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Part 4 | People management

Posted by Ariya Furkfon

Ariya Furkfon

In the aviation business, each airline has a different definition of talent in “Knowledgeable talent” and “Good-minded talent” perspective. This is why each airline has different characteristics and structure. Starting from the definition of its “Talent” for Low Cost Carriers (LCCs) and Full Service Carriers (FSCs), I will explain how it is different.

Historically, FSCs started doing business by focusing on reliability in delivering products and services, based on rare technological skills. Compared to today, the overall external suppliers in the market at that time were not strong enough to support some piece in value chain of operations, thus the organization and job structures were functionally designed under the concept that all jobs had to be built in-house. The older organizations, the more jobs are tinily separated especially for each individual, without using any human resource management tools such as job evaluation to define job level properly. This results in a silo structure where organizations need to assemble many employees for just a single project because everyone have their own tiny piece of accountability. When there, however, are many people involved but no one has mighty decision-making authority, it results frequent number of meetings series which often unable to achieve consensus, leading to red tape operations cause uncompetitive business. This symptom happens not only in Thailand but also all over the world, especially in countries where airlines had operated as a monopoly.

While the newly set-up LCCs are also focusing on reliability, but different on customer perspective rather technological skills. Because LCCs were established in times of high competitiveness and external suppliers in the market today are capable enough to support more services in non-core works, thus the organizations are structured to be process-base and matrix management so as to be more agile and flexible with faster decision-making, which leads to increased competitiveness.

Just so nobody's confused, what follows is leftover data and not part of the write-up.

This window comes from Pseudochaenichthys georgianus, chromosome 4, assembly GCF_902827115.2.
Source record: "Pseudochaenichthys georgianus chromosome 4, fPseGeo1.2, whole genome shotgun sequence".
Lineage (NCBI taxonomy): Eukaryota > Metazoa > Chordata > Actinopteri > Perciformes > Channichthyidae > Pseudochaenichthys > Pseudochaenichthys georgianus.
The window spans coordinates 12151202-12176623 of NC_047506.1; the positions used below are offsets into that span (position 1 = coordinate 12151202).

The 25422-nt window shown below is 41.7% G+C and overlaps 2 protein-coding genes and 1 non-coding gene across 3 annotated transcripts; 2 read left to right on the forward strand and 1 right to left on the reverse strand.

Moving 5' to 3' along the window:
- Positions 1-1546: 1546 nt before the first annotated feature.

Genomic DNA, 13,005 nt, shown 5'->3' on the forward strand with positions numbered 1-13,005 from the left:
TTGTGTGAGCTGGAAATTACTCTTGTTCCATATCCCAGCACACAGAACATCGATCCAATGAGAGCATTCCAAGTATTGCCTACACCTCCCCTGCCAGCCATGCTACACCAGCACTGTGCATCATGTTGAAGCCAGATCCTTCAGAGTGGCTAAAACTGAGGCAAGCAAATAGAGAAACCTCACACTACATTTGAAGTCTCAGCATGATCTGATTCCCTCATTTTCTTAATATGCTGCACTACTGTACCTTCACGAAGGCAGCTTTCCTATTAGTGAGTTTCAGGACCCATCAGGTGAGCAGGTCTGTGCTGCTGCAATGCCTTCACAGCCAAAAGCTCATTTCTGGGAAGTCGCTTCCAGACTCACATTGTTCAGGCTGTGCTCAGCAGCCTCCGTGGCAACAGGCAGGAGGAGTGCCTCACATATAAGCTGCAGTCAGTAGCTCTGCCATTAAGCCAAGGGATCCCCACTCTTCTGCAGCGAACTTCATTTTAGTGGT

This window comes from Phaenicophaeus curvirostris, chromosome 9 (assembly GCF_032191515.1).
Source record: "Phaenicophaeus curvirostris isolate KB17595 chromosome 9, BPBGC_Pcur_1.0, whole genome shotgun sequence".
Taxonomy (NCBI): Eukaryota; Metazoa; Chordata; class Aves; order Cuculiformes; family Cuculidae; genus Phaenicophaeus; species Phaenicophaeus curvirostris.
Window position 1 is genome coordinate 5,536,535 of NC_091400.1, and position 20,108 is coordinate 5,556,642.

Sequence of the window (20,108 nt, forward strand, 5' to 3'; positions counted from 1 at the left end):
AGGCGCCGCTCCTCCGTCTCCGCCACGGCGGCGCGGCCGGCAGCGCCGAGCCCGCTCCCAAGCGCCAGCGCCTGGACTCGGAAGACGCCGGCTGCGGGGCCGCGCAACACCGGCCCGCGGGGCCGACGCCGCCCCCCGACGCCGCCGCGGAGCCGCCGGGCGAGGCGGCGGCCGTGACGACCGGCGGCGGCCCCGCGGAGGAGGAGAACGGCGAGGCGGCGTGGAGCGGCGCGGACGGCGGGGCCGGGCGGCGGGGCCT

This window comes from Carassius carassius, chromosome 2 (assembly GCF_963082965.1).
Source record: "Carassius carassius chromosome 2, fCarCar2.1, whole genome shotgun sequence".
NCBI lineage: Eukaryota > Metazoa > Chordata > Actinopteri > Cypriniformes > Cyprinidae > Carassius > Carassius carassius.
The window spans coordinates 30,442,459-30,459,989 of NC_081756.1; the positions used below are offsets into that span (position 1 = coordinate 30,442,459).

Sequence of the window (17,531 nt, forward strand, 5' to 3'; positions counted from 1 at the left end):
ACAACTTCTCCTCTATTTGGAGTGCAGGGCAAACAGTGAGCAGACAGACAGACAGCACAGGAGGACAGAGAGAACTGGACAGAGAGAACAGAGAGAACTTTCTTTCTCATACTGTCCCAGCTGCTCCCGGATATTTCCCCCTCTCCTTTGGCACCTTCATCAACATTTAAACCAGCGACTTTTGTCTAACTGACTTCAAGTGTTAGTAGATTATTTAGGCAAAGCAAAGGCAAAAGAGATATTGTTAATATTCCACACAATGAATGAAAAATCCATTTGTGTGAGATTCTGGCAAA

Due to the different organization structure design, the definition of Talent of “Knowledgeable talent” and “Good-minded talent” for these two carriers will be different. At FSCs owned the silo structure requires knowledgeable talent to possess specific skills and in-depth understanding in their jobs. The more the job is separated, the smaller the job scope. The structure shows common symptom when decisions cannot be easily made in meetings or either the employee who accountable for the required information is absence. In this structure, each job is obviously designed separating from others. In the matrix structure, however, LCCs’s knowledgeable talent are multi-skilled made the organization structure flatter and slimmer impacting to ease of job rotation for future career. In another hand, good minded talent in the silo structures are employees who strictly accept and follow rules and regulations, while good-minded talent for the matrix structures tend to be employees who are able to operate within the boundaries of the rules and regulations.